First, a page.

Dozens of Illinois lawmakers plan to leave office - WSIL-TV 3 Southern Illinois

Dozens of Illinois lawmakers plan to leave office

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SPRINGFIELD -- Dozens of Illinois lawmakers, more than 15 percent, either plan to leave or have already left the General Assembly amid a tense political climate. Some are stepping down due to advanced age while others are tired of taking heat over controversial votes.

A tax increase and later a vote to revamp school funding this summer ended the two-year budget gridlock, but for many lawmakers the pain had just begun. More than two dozen lawmakers, including high-profile names like former Senate Republican Leader Christine Radogno and No. 2 House Democrat Barbara Flynn Currie have either left the Capitol or plan to.

Southern Illinois representative Brandon Phelps resigned this month, blaming an eye injury he suffered hunting some years ago.

Phelps said he enjoyed the challenges of Springfield.

"I was very passionate about representing my constituents," Phelps said at a Saline County Democrats event this month. "I bled with them, I cried with them, I laughed with them and they mean everything to me."

John Jackson with SIU's Paul Simon Public Policy Institute believes Phelps' decision runs deeper.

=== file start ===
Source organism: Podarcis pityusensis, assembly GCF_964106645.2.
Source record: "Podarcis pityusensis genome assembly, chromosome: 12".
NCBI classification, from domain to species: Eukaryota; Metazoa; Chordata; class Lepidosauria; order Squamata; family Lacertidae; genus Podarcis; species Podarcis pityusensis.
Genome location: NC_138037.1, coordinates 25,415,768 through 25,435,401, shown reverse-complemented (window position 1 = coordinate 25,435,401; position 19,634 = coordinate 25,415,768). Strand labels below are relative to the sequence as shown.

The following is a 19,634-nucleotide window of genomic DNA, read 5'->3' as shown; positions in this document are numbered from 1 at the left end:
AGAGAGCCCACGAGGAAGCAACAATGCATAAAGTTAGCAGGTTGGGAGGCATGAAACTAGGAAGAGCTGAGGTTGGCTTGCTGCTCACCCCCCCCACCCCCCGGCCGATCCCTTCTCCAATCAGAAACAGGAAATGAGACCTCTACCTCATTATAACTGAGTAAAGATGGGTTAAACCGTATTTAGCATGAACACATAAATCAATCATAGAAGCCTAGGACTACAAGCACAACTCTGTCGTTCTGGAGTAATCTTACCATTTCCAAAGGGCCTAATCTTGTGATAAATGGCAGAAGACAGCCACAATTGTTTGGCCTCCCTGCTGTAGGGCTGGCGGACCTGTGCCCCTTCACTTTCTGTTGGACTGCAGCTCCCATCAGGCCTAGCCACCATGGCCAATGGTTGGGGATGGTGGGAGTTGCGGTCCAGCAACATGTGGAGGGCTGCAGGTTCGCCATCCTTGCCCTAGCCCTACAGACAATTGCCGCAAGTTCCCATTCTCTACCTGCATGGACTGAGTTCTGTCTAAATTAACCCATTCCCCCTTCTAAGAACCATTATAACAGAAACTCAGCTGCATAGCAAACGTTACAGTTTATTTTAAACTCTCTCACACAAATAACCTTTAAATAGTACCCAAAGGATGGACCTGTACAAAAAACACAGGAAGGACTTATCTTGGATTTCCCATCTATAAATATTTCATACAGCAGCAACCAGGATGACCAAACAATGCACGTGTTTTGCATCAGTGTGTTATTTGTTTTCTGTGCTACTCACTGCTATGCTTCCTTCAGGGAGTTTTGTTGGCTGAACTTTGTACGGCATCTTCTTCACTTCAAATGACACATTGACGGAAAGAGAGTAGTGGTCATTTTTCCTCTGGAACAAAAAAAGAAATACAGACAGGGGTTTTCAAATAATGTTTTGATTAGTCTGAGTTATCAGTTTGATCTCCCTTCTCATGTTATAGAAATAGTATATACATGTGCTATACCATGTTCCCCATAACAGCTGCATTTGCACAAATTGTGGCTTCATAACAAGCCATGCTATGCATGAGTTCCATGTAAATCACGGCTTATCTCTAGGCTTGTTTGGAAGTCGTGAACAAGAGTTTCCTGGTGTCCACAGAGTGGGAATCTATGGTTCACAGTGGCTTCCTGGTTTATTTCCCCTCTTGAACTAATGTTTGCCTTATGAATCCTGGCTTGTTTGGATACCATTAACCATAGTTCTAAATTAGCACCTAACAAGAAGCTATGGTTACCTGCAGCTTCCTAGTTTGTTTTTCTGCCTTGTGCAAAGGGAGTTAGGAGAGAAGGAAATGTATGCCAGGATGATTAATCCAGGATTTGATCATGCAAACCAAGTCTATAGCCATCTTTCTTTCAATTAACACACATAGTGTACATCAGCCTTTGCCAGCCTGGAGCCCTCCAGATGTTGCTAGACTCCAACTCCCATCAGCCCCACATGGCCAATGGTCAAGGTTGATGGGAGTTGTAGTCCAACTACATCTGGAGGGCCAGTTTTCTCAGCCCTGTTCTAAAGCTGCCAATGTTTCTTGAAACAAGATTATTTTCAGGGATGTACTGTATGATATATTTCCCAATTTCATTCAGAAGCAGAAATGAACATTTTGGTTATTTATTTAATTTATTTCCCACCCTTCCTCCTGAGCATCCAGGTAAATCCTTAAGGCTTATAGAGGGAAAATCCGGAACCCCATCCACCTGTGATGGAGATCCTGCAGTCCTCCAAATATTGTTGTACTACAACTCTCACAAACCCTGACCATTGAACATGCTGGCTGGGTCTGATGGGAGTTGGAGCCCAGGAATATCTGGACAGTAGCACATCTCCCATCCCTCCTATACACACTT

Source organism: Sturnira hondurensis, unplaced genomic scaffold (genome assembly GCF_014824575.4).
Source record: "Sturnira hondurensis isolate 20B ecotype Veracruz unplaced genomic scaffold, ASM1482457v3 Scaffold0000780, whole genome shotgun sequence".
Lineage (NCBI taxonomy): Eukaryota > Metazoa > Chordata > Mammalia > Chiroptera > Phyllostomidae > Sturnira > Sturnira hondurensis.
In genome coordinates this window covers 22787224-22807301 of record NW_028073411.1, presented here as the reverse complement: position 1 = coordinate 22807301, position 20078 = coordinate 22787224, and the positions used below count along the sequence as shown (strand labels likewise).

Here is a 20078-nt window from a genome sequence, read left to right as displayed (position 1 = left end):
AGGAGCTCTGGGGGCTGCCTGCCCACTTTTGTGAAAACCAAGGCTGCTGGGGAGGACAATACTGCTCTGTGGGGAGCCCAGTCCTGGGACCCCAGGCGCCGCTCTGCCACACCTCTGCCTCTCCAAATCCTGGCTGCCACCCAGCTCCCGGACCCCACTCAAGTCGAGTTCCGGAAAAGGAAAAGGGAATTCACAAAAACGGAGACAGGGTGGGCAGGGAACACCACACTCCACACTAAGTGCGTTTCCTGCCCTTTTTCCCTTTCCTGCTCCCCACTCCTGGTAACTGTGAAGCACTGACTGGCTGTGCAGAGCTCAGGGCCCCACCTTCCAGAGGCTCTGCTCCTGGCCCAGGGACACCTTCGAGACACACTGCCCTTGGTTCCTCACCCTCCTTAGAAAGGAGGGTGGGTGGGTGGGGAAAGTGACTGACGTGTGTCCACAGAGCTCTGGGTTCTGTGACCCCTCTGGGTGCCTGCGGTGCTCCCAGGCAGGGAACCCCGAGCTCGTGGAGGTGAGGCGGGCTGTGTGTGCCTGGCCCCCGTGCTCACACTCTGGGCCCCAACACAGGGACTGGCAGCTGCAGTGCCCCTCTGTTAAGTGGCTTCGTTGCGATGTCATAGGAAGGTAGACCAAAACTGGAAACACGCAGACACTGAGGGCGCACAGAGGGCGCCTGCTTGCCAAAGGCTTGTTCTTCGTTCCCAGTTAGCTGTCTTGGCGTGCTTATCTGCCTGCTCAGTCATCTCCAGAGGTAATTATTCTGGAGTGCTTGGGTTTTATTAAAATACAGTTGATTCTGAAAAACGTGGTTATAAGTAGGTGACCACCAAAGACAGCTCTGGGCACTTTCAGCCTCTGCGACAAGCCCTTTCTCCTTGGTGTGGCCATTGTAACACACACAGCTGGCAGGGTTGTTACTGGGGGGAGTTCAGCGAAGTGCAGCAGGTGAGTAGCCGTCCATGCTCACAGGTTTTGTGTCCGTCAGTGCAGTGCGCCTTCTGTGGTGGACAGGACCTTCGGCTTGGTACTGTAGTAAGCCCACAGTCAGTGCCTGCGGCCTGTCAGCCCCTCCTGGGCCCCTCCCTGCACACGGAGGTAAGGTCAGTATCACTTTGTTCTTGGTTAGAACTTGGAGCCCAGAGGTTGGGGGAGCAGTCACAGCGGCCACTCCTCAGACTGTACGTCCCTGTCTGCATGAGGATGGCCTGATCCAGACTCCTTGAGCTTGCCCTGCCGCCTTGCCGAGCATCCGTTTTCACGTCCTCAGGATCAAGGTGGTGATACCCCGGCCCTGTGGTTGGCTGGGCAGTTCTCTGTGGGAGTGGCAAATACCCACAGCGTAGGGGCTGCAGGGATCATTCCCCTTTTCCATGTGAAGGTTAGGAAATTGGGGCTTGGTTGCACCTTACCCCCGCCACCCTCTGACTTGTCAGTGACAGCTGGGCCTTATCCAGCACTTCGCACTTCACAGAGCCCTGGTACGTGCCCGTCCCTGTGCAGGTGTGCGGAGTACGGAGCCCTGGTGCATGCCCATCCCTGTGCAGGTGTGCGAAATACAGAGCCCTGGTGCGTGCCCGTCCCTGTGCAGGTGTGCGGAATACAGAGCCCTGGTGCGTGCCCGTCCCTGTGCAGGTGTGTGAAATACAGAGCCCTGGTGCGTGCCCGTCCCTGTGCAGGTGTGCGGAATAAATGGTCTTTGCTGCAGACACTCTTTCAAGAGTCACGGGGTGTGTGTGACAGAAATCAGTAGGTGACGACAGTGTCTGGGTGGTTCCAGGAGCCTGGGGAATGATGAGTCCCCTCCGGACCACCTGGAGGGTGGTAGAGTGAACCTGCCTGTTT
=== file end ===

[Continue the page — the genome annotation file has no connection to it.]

"He has given one answer now and I think you'll have to watch and see what he does next to get a fuller picture of all of that," Jackson said.

Jackson also pointed to a more polarized political climate, growing over the last few decades. That's especially true in Illinois, where the fight between Gov. Bruce Rauner and House Speaker Mike Madigan has dominated headlines.

"The stalemate of the last 2 years has produced a particularly toxic climate in Springfield," Jackson said.

And he sees more fighting on the horizon.

"They need to be working on next year's budget already," Jackson said, adding that lawmakers typically have a budget blueprint hammered out by February. "June 30th, 2018 isn't that far away."

Some lawmakers may leave for offices elsewhere, including Attorney General now that Lisa Madigan has left he race. Jackson said House Minority Leader Jim Durkin may be pushed to run.

One thing is for certain, though: Come the next session, Springfield will have lots of new faces at the state capitol.

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